Lewy body dementia, also known as dementia with Lewy bodies, is the second most common type of progressive dementia after Alzheimer’s disease dementia. Protein deposits, called Lewy bodies, develop in nerve cells in the brain regions involved in thinking, memory and movement (motor control).
Lewy body dementia causes a progressive decline in mental abilities. People with Lewy body dementia may experience visual hallucinations, and changes in alertness and attention. Other effects include Parkinson’s disease-like symptoms such as rigid muscles, slow movement and tremors.
Symptoms of Lewy body dementia include:
- Cognitive problems – confusion, reduced attention span and memory loss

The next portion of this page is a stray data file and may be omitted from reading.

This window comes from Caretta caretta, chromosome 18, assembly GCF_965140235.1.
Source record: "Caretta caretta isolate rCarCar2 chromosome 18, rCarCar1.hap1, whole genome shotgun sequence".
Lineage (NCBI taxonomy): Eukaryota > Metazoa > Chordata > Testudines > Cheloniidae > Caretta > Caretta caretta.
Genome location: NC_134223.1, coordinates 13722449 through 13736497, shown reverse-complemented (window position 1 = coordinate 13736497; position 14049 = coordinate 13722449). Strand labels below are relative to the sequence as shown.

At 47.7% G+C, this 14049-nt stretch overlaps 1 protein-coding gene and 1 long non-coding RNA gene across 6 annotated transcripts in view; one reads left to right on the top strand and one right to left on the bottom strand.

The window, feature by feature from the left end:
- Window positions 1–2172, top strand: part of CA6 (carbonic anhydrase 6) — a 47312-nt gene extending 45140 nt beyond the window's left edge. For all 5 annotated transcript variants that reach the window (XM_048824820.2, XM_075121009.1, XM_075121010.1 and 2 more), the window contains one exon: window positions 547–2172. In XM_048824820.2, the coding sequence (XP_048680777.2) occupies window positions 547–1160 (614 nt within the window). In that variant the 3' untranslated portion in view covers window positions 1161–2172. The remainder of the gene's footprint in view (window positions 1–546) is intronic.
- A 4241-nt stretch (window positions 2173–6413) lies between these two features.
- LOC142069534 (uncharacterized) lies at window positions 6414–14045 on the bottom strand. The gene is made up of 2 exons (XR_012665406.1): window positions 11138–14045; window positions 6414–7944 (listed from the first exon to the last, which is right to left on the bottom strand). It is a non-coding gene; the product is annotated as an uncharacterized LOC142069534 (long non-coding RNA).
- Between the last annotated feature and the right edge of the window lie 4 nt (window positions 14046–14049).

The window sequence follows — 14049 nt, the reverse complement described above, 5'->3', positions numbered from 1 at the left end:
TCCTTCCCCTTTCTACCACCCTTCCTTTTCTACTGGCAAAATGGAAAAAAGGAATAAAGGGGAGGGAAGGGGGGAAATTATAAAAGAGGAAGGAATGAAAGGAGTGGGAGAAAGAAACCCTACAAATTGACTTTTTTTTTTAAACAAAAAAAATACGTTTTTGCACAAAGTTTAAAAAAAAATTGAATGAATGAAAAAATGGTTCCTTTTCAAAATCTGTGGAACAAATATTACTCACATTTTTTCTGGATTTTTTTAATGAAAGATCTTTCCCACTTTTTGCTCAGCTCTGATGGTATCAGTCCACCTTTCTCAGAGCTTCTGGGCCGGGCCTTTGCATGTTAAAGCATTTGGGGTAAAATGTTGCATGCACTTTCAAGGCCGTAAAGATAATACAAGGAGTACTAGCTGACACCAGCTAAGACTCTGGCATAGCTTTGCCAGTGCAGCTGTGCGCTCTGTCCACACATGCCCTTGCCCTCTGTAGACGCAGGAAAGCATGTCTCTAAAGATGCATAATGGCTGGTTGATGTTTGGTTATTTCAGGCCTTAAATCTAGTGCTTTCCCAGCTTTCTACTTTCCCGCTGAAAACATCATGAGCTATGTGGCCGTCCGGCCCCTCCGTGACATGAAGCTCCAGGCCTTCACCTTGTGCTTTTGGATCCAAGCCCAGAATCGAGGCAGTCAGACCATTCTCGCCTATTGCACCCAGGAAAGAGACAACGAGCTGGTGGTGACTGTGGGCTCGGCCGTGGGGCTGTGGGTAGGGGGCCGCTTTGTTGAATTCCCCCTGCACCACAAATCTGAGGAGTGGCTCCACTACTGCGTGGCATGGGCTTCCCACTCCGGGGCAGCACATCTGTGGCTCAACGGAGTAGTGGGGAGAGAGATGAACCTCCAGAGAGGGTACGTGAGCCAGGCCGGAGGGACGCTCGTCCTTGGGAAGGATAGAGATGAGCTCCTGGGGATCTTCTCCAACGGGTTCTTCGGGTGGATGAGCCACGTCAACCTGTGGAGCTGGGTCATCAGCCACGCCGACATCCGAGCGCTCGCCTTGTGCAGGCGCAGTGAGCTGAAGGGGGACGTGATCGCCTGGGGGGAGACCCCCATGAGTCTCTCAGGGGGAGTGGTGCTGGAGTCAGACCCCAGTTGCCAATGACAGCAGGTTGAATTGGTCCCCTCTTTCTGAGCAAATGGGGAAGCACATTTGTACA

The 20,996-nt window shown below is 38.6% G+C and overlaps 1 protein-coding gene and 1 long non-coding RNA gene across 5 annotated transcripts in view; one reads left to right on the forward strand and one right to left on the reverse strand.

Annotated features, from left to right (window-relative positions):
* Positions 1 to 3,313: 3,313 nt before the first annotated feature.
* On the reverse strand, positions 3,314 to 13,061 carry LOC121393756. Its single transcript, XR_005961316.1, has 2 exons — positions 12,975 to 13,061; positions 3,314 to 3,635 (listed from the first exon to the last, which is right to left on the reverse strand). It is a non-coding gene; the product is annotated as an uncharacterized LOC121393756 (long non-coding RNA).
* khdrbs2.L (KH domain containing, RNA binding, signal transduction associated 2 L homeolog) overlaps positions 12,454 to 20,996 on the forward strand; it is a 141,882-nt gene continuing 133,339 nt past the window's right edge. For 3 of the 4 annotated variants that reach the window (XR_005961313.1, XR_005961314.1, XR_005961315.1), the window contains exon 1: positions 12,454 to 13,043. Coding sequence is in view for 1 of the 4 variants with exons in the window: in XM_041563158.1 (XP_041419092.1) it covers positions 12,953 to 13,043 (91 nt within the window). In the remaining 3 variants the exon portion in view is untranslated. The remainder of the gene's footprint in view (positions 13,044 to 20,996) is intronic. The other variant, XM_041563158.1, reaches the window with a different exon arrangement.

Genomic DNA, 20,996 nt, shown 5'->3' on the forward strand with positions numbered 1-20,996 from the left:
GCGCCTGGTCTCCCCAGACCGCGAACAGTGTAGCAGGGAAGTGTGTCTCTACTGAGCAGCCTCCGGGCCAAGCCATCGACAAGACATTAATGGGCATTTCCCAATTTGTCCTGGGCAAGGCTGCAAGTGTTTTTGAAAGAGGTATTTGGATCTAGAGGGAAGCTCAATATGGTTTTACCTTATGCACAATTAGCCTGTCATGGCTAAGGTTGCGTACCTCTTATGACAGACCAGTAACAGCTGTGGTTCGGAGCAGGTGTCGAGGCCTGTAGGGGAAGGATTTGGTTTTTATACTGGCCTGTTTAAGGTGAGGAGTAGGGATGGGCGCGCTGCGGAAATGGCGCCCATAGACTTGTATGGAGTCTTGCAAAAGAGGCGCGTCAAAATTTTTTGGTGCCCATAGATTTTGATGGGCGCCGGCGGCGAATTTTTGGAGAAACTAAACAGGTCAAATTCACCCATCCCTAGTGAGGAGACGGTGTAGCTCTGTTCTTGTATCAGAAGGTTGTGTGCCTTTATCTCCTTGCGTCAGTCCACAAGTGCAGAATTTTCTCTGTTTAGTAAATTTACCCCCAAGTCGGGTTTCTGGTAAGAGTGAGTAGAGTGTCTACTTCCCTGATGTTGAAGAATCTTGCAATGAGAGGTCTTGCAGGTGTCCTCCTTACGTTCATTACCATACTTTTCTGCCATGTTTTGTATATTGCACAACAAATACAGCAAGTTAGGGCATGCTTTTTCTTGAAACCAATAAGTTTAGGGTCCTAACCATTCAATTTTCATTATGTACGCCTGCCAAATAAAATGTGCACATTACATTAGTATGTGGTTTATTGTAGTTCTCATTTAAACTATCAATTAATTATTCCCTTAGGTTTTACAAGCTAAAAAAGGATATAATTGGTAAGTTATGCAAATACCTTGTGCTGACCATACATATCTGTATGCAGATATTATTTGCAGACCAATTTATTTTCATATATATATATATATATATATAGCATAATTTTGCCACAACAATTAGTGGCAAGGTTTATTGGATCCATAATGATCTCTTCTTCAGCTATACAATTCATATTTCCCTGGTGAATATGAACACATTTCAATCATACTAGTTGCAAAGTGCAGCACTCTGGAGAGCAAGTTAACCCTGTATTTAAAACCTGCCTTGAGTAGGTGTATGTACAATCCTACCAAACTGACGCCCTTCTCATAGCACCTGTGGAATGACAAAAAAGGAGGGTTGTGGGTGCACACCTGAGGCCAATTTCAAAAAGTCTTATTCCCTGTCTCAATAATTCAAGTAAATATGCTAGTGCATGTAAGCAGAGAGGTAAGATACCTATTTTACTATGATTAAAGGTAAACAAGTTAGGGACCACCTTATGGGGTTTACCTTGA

- Fluctuating attention – drowsiness, staring into space, daytime naps and disorganized speech
- Visual hallucinations – seeing animals or people that aren’t there
- Sleep difficulties – physically acting out dreams while asleep and excessive daytime sleepiness
- Movement disorders – slowed movement, rigid muscles, tremors or shuffling walk
- Poor regulations of body function – dizziness, falls and bowel issues
- Depression – persistent sadness and loss of interest